A sandwich attack is a variation of front-running whereby a predatory trader places two transactions, one before and another right after a pending victim transaction. Searchers typically use sandwich attacks to extract MEV from unsuspecting traders on decentralized exchanges by manipulating the price of an asset. For example, a trader can identify a token a victim is about to buy and make a trade to push the price up, then sell the token straight after the victim’s buy order has further increased the price.
Back-running is the practice of getting a transaction ordered second in line or immediately after a known pending target transaction. Searchers typically employ back-running bots to monitor the mempool for new token pair listings or liquidity pools created on decentralized exchanges like Uniswap. When a bot finds a new token pair listing, it can place a transaction order immediately after the initial liquidity and buys as many tokens as possible, leaving only a small amount for other traders to buy later. The bot can then wait for the price to go up after other traders have purchased the tokens and sell at a higher price for a profit.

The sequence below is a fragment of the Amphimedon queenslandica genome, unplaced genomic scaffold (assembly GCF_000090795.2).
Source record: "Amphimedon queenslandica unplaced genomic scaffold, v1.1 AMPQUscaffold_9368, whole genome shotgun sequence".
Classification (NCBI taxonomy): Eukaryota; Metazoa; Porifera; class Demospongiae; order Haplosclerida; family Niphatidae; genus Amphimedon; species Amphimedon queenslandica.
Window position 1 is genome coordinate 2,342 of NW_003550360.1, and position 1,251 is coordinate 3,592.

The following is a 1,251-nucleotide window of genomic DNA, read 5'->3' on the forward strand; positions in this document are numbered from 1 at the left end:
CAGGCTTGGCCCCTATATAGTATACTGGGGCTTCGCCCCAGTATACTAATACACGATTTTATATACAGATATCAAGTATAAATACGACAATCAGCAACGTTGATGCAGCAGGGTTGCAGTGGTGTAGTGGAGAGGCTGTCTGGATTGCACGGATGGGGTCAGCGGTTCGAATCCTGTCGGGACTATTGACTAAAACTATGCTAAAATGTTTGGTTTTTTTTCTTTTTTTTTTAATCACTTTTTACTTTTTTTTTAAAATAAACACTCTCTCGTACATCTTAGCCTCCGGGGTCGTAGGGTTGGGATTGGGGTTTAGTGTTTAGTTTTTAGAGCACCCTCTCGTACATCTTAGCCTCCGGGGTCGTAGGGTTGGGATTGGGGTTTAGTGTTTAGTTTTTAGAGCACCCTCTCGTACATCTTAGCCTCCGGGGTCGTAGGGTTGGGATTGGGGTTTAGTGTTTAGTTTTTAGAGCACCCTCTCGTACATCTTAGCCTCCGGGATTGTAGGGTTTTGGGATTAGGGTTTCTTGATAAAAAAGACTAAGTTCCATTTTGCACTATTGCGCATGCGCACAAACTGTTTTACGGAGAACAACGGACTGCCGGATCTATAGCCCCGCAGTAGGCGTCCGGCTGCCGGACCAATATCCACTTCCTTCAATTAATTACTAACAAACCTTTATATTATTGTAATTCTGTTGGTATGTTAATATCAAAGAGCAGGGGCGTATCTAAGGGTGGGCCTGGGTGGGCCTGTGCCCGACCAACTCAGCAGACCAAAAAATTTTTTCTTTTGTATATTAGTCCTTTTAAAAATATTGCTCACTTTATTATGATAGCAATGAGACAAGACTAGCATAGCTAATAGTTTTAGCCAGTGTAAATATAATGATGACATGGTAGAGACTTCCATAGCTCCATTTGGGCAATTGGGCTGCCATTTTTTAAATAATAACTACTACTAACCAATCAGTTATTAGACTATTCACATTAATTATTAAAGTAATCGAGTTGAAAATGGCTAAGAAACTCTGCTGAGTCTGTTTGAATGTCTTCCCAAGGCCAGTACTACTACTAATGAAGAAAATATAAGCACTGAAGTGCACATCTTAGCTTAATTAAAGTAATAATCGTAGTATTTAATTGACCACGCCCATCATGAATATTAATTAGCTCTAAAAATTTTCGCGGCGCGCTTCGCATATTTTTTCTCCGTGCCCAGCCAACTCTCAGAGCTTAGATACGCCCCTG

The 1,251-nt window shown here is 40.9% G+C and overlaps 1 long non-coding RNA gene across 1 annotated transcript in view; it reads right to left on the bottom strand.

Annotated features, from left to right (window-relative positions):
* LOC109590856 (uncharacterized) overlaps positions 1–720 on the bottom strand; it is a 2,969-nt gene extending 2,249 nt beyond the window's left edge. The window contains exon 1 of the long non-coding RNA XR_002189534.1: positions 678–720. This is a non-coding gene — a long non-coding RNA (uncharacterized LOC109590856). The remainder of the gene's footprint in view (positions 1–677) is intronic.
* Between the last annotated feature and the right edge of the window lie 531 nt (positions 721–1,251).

Liquidators are searchers that specialize in extracting MEV through liquidations of over-collateralized loans on decentralized on-chain protocols like Compound, Maker, Aave, and dYdX. Liquidators run specialized bots to monitor the network for transactions presenting liquidation opportunities and act to either front-run or back-run transactions to be the first to liquidate a loan. Liquidators extract MEV from unsuspecting borrowers by liquidating their loans before they can repay the debt, then profit by selling the borrowers’ collateral.